The last post ‘Using Anki flashcards as an IB DP Diploma student’ outlined the use of Anki flashcards to support spaced repetition. In this post I want to focus the use of Anki for the revision of IB DP Geography detailed examples and case studies.
When examples are used, students should not just provide one-word responses but should offer some development. An example is a sentence or two that enriches an answer; it may include a specific location, an amount, or a date, all showing a greater depth of knowledge and understanding.DP Geography guide
I believe students should be aiming for about 6 flashcards for a detailed example working in the 5w1h structure of What happened?, When did it happen? Where did it take place? Who was involved? Why did it happen? How did it happen? This links to the advice I give that when hand writing the notes in class a detailed example should take up one side of an index card maximum. I have created some example flashcards using this support in Unit 1 detailed examples →
The Anki flashcards can be downloaded using the link near the bottom of this post.
A case study is located, detailed and used for discussion or a discursive approach.DP Geography guide
I believe students should be aiming for somewhere between 12 and 18 flashcards for a case study. This links to the advice I give when hand writing case study notes in class that they should be around one side of A4.
One of the case studies required for Unit 1: Changing population is for a country benefiting from a demographic dividend. Working from the resources curated in this geographyalltheway lesson → 1.3.4 Demographic dividend I would produce the flashcards in the following way:
[Cloze] means the use of cloze flashcards which allow for the quick generation of missing word style cards. [Basic] means just the normal text on the front and back style cards.
Case study of a country benefiting from a demographic dividend – Kenya
- [Cloze] Demographic dividend is the economic growth potential that can result from shifts in a population’s age structure, mainly when the share of the working-age population (15 to 64) is larger than the non-working-age share of the population (14 and younger, and 65 and older).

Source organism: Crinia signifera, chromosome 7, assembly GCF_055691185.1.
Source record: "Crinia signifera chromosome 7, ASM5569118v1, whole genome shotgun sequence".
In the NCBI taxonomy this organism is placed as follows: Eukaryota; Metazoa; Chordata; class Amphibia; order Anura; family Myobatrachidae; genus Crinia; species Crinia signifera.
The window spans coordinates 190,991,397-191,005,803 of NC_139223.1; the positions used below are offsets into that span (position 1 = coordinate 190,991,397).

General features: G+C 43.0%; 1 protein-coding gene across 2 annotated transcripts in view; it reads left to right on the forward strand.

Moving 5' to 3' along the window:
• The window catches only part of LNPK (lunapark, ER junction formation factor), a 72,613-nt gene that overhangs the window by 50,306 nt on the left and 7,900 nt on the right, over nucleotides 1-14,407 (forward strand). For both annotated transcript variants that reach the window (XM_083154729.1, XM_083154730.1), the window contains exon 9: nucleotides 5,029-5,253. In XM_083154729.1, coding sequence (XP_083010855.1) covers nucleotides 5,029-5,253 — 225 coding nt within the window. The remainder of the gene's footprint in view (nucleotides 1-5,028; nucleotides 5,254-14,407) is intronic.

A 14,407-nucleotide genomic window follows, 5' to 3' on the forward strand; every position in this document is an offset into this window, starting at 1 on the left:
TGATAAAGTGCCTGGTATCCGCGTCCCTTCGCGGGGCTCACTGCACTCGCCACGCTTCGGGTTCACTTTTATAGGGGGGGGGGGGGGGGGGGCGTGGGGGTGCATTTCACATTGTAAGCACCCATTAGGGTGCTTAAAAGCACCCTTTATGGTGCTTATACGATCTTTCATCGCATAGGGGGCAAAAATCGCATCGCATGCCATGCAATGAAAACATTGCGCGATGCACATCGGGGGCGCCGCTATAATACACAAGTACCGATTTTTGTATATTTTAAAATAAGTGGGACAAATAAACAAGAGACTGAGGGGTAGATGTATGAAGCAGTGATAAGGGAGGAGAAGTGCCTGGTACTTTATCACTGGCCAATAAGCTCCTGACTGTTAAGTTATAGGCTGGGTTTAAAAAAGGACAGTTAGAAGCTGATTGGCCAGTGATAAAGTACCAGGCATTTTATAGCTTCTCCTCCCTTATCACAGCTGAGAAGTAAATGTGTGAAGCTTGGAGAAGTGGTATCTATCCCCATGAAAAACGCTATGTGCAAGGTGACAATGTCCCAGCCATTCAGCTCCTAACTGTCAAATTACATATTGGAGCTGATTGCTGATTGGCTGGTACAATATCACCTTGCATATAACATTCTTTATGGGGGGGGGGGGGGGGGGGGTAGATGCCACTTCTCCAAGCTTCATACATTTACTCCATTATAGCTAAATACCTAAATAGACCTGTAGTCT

- [Basic] How many Kenyans are there between the age of 10 and 24? → 15 million (who are tomorrow’s working adults)
- [Basic] What % of Kenyan women were using a modern contraceptive method in 2003? → 32%
- [Basic] What % of Kenyan women were using a modern contraceptive method in 2014? → 53% (leading to smaller families)
- [Cloze] With less births each year there will be more economically active then dependent people.
- [Basic] What was Kenya’s total fertility rate in 1990? → 6.1 children per woman.
- [Basic] What was Kenya’s total fertility rate in 2015? → 4.4 children per woman.
- [Basic with image] Describe how Kenya’s population structure (pyramid) will change from 2020 to 2040.
- [Cloze] To make the most of the potential population dividend Kenya needs investment in health, education, governance (reducing corruption) and economics/jobs.
- [Cloze] If Kenya continues to make substantial investments in reproductive health and family planning, fertility levels may continue to decline, and children will be more likely to achieve better basic levels of health.
- [Cloze] Traditionally, high youth populations have been cited as a potentially destabilising factor for societies. The general consensus is that there is a strong correlation between the youth dependency ratio and instability. This is thought to be in part, a result of strain on resources, high unemployment and poor integration into key social institutions necessary for collective cohesion.
- [Cloze] One of the goals of the Kenyan government is to concentrate on four interconnected pillars: Education and Skills Development; Health and Wellbeing; Employment and Entrepreneurship; and Rights, Governance and Youth Empowerment.
- [Cloze] Achieving the demographic dividend requires concerted efforts by stakeholders as well as systems re-thinking. Skills training is inadequate without job creation in the formal economy that can contribute to GDP, policy recommendations are futile without indicators/monitors of progress to ensure long and short sustainability, family planning is ineffective without empowering women, and socioeconomic corruption undercuts faith in public systems.